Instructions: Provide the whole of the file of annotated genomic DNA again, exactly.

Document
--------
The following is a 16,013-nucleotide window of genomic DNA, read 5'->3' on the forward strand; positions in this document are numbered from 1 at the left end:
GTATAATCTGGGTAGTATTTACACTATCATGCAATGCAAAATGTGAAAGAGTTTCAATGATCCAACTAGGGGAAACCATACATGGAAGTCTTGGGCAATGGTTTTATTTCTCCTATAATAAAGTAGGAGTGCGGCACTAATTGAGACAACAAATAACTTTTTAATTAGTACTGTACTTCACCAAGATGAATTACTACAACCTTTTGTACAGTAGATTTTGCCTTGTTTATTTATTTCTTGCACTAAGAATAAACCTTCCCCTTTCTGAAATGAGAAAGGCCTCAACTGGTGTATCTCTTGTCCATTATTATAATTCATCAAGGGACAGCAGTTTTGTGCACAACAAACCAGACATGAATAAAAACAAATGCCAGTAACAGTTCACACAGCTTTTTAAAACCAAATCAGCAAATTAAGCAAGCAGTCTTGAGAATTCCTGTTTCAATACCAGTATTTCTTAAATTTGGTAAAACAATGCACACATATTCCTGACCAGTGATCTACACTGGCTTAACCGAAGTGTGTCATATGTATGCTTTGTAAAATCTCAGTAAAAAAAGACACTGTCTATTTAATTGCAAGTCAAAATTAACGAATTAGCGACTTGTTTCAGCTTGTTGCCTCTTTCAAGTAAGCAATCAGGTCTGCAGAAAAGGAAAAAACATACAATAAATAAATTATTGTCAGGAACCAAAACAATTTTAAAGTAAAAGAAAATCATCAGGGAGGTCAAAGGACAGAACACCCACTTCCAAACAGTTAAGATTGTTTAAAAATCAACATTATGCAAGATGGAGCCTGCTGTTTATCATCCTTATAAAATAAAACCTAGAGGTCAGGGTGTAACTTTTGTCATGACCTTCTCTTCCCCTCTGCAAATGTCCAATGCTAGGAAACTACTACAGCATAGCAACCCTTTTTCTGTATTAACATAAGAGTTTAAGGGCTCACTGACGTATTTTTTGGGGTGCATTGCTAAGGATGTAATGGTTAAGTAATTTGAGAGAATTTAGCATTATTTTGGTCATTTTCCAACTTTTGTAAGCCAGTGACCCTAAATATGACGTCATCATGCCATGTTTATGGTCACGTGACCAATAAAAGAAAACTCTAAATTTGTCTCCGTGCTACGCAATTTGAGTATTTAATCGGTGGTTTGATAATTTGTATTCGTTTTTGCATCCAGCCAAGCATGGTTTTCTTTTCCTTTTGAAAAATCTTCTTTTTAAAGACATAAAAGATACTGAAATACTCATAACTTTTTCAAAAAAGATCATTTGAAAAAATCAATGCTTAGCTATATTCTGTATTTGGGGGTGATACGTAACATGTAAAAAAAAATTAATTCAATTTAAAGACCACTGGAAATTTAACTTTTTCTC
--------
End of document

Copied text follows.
The following is a 16,013-nucleotide window of genomic DNA, read 5'->3' on the forward strand; positions in this document are numbered from 1 at the left end:
GTATAATCTGGGTAGTATTTACACTATCATGCAATGCAAAATGTGAAAGAGTTTCAATGATCCAACTAGGGGAAACCATACATGGAAGTCTTGGGCAATGGTTTTATTTCTCCTATAATAAAGTAGGAGTGCGGCACTAATTGAGACAACAAATAACTTTTTAATTAGTACTGTACTTCACCAAGATGAATTACTACAACCTTTTGTACAGTAGATTTTGCCTTGTTTATTTATTTCTTGCACTAAGAATAAACCTTCCCCTTTCTGAAATGAGAAAGGCCTCAACTGGTGTATCTCTTGTCCATTATTATAATTCATCAAGGGACAGCAGTTTTGTGCACAACAAACCAGACATGAATAAAAACAAATGCCAGTAACAGTTCACACAGCTTTTTAAAACCAAATCAGCAAATTAAGCAAGCAGTCTTGAGAATTCCTGTTTCAATACCAGTATTTCTTAAATTTGGTAAAACAATGCACACATATTCCTGACCAGTGATCTACACTGGCTTAACCGAAGTGTGTCATATGTATGCTTTGTAAAATCTCAGTAAAAAAAGACACTGTCTATTTAATTGCAAGTCAAAATTAACGAATTAGCGACTTGTTTCAGCTTGTTGCCTCTTTCAAGTAAGCAATCAGGTCTGCAGAAAAGGAAAAAACATACAATAAATAAATTATTGTCAGGAACCAAAACAATTTTAAAGTAAAAGAAAATCATCAGGGAGGTCAAAGGACAGAACACCCACTTCCAAACAGTTAAGATTGTTTAAAAATCAACATTATGCAAGATGGAGCCTGCTGTTTATCATCCTTATAAAATAAAACCTAGAGGTCAGGGTGTAACTTTTGTCATGACCTTCTCTTCCCCTCTGCAAATGTCCAATGCTAGGAAACTACTACAGCATAGCAACCCTTTTTCTGTATTAACATAAGAGTTTAAGGGCTCACTGACGTATTTTTTGGGGTGCATTGCTAAGGATGTAATGGTTAAGTAATTTGAGAGAATTTAGCATTATTTTGGTCATTTTCCAACTTTTGTAAGCCAGTGACCCTAAATATGACGTCATCATGCCATGTTTATGGTCACGTGACCAATAAAAGAAAACTCTAAATTTGTCTCCGTGCTACGCAATTTGAGTATTTAATCGGTGGTTTGATAATTTGTATTCGTTTTTGCATCCAGCCAAGCATGGTTTTCTTTTCCTTTTGAAAAATCTTCTTTTTAAAGACATAAAAGATACTGAAATACTCATAACTTTTTCAAAAAAGATCATTTGAAAAAATCAATGCTTAGCTATATTCTGTATTTGGGGGTGATACGTAACATGTAAAAAAAAATTAATTCAATTTAAAGACCACTGGAAATTTAACTTTTTCTC